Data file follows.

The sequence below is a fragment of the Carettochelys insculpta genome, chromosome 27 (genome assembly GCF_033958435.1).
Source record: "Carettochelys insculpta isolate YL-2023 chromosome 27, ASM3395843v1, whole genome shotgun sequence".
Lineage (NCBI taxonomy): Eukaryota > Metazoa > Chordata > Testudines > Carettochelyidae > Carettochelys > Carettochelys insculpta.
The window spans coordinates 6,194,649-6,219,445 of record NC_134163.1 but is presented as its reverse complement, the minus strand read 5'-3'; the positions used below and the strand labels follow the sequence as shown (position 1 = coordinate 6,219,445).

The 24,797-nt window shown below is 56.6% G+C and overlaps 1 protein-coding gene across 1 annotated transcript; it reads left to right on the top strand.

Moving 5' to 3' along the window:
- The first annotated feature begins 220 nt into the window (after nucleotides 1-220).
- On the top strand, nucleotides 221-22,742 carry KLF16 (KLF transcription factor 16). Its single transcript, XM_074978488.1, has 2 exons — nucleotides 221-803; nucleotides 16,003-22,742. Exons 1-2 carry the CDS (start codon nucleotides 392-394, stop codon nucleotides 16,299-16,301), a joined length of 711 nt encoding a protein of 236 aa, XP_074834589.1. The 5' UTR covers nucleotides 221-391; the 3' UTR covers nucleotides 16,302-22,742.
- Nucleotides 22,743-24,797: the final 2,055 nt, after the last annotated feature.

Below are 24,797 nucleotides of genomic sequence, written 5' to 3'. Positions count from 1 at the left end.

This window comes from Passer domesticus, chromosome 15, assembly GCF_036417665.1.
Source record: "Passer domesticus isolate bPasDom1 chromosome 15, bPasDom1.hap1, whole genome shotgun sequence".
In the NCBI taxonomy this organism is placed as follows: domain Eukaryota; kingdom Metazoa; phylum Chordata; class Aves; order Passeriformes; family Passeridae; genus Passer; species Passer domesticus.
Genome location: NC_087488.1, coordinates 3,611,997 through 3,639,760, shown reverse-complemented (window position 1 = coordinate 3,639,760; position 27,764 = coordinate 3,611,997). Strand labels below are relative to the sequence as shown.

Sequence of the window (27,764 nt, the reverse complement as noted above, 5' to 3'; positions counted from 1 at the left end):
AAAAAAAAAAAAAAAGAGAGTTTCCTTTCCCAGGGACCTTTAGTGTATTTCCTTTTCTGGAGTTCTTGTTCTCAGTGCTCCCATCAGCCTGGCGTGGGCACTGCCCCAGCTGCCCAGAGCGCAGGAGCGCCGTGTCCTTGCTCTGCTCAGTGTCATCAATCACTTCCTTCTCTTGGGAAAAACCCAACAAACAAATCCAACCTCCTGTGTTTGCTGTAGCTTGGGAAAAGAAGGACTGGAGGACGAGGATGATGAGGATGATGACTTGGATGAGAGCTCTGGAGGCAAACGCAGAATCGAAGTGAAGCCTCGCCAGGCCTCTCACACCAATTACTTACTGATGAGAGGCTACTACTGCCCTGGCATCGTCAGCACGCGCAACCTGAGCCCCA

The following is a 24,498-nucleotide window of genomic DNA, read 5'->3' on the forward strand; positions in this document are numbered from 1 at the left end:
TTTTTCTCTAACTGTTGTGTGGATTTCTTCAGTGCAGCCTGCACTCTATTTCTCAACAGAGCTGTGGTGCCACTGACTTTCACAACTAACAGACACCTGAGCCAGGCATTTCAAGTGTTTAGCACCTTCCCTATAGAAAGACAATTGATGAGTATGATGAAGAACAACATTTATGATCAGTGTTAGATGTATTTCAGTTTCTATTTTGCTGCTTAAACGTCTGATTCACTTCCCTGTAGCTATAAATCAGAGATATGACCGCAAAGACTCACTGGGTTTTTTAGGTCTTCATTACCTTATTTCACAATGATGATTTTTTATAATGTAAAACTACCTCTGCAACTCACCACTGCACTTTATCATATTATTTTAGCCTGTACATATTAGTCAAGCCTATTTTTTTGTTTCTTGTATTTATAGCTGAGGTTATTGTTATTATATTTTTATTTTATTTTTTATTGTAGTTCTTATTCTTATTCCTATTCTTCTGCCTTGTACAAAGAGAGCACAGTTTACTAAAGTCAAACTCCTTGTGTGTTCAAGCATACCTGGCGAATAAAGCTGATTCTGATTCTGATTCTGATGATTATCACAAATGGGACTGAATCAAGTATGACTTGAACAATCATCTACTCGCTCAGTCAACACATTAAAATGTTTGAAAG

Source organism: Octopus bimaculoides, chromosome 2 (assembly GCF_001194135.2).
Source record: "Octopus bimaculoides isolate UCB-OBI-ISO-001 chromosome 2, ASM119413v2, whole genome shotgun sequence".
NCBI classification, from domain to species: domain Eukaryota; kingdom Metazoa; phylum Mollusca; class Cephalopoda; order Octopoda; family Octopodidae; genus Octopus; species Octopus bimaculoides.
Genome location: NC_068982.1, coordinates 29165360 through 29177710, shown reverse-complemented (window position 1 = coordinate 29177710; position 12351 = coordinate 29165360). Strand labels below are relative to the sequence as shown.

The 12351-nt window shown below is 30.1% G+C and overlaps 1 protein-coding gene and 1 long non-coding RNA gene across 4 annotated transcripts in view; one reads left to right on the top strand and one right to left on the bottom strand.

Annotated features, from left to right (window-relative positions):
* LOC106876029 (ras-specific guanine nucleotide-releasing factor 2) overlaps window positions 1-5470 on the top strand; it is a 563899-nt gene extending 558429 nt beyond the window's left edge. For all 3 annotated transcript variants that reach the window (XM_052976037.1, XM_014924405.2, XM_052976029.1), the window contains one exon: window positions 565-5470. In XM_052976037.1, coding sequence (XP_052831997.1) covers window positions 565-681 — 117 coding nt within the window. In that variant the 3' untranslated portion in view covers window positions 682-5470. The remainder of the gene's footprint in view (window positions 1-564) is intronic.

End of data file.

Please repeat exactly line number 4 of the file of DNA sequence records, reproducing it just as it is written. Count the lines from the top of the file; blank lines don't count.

The window spans coordinates 6,194,649-6,219,445 of record NC_134163.1 but is presented as its reverse complement, the minus strand read 5'-3'; the positions used below and the strand labels follow the sequence as shown (position 1 = coordinate 6,219,445).